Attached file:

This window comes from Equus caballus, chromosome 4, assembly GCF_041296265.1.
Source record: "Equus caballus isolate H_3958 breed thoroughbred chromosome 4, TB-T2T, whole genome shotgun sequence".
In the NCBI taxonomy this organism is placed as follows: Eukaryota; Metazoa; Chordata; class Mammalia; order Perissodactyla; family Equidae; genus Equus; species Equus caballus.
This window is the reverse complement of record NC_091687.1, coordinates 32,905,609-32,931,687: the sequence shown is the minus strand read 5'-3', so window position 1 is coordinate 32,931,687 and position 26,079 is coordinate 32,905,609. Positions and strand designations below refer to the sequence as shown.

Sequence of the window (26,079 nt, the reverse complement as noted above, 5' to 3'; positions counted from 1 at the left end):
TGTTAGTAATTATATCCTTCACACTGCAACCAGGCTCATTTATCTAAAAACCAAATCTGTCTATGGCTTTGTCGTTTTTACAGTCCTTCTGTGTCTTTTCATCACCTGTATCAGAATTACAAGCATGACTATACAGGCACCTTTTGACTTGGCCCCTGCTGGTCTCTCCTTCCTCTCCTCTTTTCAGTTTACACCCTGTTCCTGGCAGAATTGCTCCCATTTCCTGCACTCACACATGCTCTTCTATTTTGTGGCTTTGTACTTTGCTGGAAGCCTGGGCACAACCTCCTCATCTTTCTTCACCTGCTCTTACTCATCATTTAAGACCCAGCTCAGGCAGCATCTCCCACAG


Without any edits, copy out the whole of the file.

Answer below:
This window comes from Equus caballus, chromosome 4, assembly GCF_041296265.1.
Source record: "Equus caballus isolate H_3958 breed thoroughbred chromosome 4, TB-T2T, whole genome shotgun sequence".
In the NCBI taxonomy this organism is placed as follows: Eukaryota; Metazoa; Chordata; class Mammalia; order Perissodactyla; family Equidae; genus Equus; species Equus caballus.
This window is the reverse complement of record NC_091687.1, coordinates 32,905,609-32,931,687: the sequence shown is the minus strand read 5'-3', so window position 1 is coordinate 32,931,687 and position 26,079 is coordinate 32,905,609. Positions and strand designations below refer to the sequence as shown.

Sequence of the window (26,079 nt, the reverse complement as noted above, 5' to 3'; positions counted from 1 at the left end):
TGTTAGTAATTATATCCTTCACACTGCAACCAGGCTCATTTATCTAAAAACCAAATCTGTCTATGGCTTTGTCGTTTTTACAGTCCTTCTGTGTCTTTTCATCACCTGTATCAGAATTACAAGCATGACTATACAGGCACCTTTTGACTTGGCCCCTGCTGGTCTCTCCTTCCTCTCCTCTTTTCAGTTTACACCCTGTTCCTGGCAGAATTGCTCCCATTTCCTGCACTCACACATGCTCTTCTATTTTGTGGCTTTGTACTTTGCTGGAAGCCTGGGCACAACCTCCTCATCTTTCTTCACCTGCTCTTACTCATCATTTAAGACCCAGCTCAGGCAGCATCTCCCACAG